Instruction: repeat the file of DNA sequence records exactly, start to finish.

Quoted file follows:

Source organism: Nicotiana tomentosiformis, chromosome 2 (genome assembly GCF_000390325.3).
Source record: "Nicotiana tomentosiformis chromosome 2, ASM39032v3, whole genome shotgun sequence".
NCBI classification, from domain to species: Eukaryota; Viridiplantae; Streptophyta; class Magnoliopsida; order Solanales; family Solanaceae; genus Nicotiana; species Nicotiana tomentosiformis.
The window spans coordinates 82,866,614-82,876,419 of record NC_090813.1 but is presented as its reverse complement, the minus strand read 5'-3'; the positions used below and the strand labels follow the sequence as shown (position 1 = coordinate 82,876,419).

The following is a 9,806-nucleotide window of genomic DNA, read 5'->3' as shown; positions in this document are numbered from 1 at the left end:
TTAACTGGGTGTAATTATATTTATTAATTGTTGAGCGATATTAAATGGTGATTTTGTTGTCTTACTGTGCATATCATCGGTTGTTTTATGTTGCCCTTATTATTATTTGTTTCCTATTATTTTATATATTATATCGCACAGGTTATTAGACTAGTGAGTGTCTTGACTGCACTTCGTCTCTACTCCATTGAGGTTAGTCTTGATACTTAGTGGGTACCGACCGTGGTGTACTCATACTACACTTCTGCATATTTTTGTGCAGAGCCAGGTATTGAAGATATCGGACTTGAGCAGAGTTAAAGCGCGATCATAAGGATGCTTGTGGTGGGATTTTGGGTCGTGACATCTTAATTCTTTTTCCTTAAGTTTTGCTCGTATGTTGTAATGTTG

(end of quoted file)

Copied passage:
Source organism: Nicotiana tomentosiformis, chromosome 2 (genome assembly GCF_000390325.3).
Source record: "Nicotiana tomentosiformis chromosome 2, ASM39032v3, whole genome shotgun sequence".
NCBI classification, from domain to species: Eukaryota; Viridiplantae; Streptophyta; class Magnoliopsida; order Solanales; family Solanaceae; genus Nicotiana; species Nicotiana tomentosiformis.
The window spans coordinates 82,866,614-82,876,419 of record NC_090813.1 but is presented as its reverse complement, the minus strand read 5'-3'; the positions used below and the strand labels follow the sequence as shown (position 1 = coordinate 82,876,419).

The following is a 9,806-nucleotide window of genomic DNA, read 5'->3' as shown; positions in this document are numbered from 1 at the left end:
TTAACTGGGTGTAATTATATTTATTAATTGTTGAGCGATATTAAATGGTGATTTTGTTGTCTTACTGTGCATATCATCGGTTGTTTTATGTTGCCCTTATTATTATTTGTTTCCTATTATTTTATATATTATATCGCACAGGTTATTAGACTAGTGAGTGTCTTGACTGCACTTCGTCTCTACTCCATTGAGGTTAGTCTTGATACTTAGTGGGTACCGACCGTGGTGTACTCATACTACACTTCTGCATATTTTTGTGCAGAGCCAGGTATTGAAGATATCGGACTTGAGCAGAGTTAAAGCGCGATCATAAGGATGCTTGTGGTGGGATTTTGGGTCGTGACATCTTAATTCTTTTTCCTTAAGTTTTGCTCGTATGTTGTAATGTTG